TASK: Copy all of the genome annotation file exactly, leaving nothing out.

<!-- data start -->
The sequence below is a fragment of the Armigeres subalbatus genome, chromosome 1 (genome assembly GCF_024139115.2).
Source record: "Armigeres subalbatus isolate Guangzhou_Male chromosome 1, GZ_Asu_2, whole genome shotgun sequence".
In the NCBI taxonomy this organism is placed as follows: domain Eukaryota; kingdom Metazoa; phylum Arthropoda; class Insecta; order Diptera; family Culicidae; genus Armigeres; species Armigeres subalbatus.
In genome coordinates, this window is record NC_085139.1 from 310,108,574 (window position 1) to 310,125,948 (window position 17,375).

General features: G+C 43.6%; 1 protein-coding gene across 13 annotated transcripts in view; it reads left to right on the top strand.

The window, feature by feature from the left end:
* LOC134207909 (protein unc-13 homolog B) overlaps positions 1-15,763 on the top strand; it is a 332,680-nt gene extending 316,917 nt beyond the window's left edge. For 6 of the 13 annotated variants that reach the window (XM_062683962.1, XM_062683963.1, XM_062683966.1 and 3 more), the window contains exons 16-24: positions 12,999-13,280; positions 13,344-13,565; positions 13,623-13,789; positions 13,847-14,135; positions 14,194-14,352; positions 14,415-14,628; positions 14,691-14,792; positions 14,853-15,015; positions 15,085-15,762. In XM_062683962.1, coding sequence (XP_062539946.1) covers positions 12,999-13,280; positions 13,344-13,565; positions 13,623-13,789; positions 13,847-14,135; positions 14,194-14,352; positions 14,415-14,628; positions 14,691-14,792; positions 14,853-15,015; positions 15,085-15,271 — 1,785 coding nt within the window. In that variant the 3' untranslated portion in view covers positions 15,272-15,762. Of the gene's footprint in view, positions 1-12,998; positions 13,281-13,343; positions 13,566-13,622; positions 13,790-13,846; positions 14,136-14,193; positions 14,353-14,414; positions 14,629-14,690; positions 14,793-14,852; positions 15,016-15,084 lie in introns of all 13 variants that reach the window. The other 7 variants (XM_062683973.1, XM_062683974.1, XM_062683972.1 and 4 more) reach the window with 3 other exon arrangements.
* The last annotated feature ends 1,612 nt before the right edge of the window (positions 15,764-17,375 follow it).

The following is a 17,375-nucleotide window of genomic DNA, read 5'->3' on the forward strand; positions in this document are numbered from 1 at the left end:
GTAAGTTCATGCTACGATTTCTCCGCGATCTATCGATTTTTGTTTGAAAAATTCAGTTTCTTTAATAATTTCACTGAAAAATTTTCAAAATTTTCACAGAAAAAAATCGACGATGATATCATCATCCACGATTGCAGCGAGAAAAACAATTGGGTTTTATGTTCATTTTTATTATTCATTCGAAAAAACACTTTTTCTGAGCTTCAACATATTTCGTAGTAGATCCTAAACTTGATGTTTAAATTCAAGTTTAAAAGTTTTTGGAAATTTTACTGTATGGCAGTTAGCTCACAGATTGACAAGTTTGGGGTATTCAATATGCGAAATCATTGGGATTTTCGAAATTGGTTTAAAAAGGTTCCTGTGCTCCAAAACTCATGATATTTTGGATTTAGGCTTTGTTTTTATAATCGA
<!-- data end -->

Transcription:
The sequence below is a fragment of the Armigeres subalbatus genome, chromosome 1 (genome assembly GCF_024139115.2).
Source record: "Armigeres subalbatus isolate Guangzhou_Male chromosome 1, GZ_Asu_2, whole genome shotgun sequence".
In the NCBI taxonomy this organism is placed as follows: domain Eukaryota; kingdom Metazoa; phylum Arthropoda; class Insecta; order Diptera; family Culicidae; genus Armigeres; species Armigeres subalbatus.
In genome coordinates, this window is record NC_085139.1 from 310,108,574 (window position 1) to 310,125,948 (window position 17,375).

General features: G+C 43.6%; 1 protein-coding gene across 13 annotated transcripts in view; it reads left to right on the top strand.

The window, feature by feature from the left end:
* LOC134207909 (protein unc-13 homolog B) overlaps positions 1-15,763 on the top strand; it is a 332,680-nt gene extending 316,917 nt beyond the window's left edge. For 6 of the 13 annotated variants that reach the window (XM_062683962.1, XM_062683963.1, XM_062683966.1 and 3 more), the window contains exons 16-24: positions 12,999-13,280; positions 13,344-13,565; positions 13,623-13,789; positions 13,847-14,135; positions 14,194-14,352; positions 14,415-14,628; positions 14,691-14,792; positions 14,853-15,015; positions 15,085-15,762. In XM_062683962.1, coding sequence (XP_062539946.1) covers positions 12,999-13,280; positions 13,344-13,565; positions 13,623-13,789; positions 13,847-14,135; positions 14,194-14,352; positions 14,415-14,628; positions 14,691-14,792; positions 14,853-15,015; positions 15,085-15,271 — 1,785 coding nt within the window. In that variant the 3' untranslated portion in view covers positions 15,272-15,762. Of the gene's footprint in view, positions 1-12,998; positions 13,281-13,343; positions 13,566-13,622; positions 13,790-13,846; positions 14,136-14,193; positions 14,353-14,414; positions 14,629-14,690; positions 14,793-14,852; positions 15,016-15,084 lie in introns of all 13 variants that reach the window. The other 7 variants (XM_062683973.1, XM_062683974.1, XM_062683972.1 and 4 more) reach the window with 3 other exon arrangements.
* The last annotated feature ends 1,612 nt before the right edge of the window (positions 15,764-17,375 follow it).

The following is a 17,375-nucleotide window of genomic DNA, read 5'->3' on the forward strand; positions in this document are numbered from 1 at the left end:
GTAAGTTCATGCTACGATTTCTCCGCGATCTATCGATTTTTGTTTGAAAAATTCAGTTTCTTTAATAATTTCACTGAAAAATTTTCAAAATTTTCACAGAAAAAAATCGACGATGATATCATCATCCACGATTGCAGCGAGAAAAACAATTGGGTTTTATGTTCATTTTTATTATTCATTCGAAAAAACACTTTTTCTGAGCTTCAACATATTTCGTAGTAGATCCTAAACTTGATGTTTAAATTCAAGTTTAAAAGTTTTTGGAAATTTTACTGTATGGCAGTTAGCTCACAGATTGACAAGTTTGGGGTATTCAATATGCGAAATCATTGGGATTTTCGAAATTGGTTTAAAAAGGTTCCTGTGCTCCAAAACTCATGATATTTTGGATTTAGGCTTTGTTTTTATAATCGA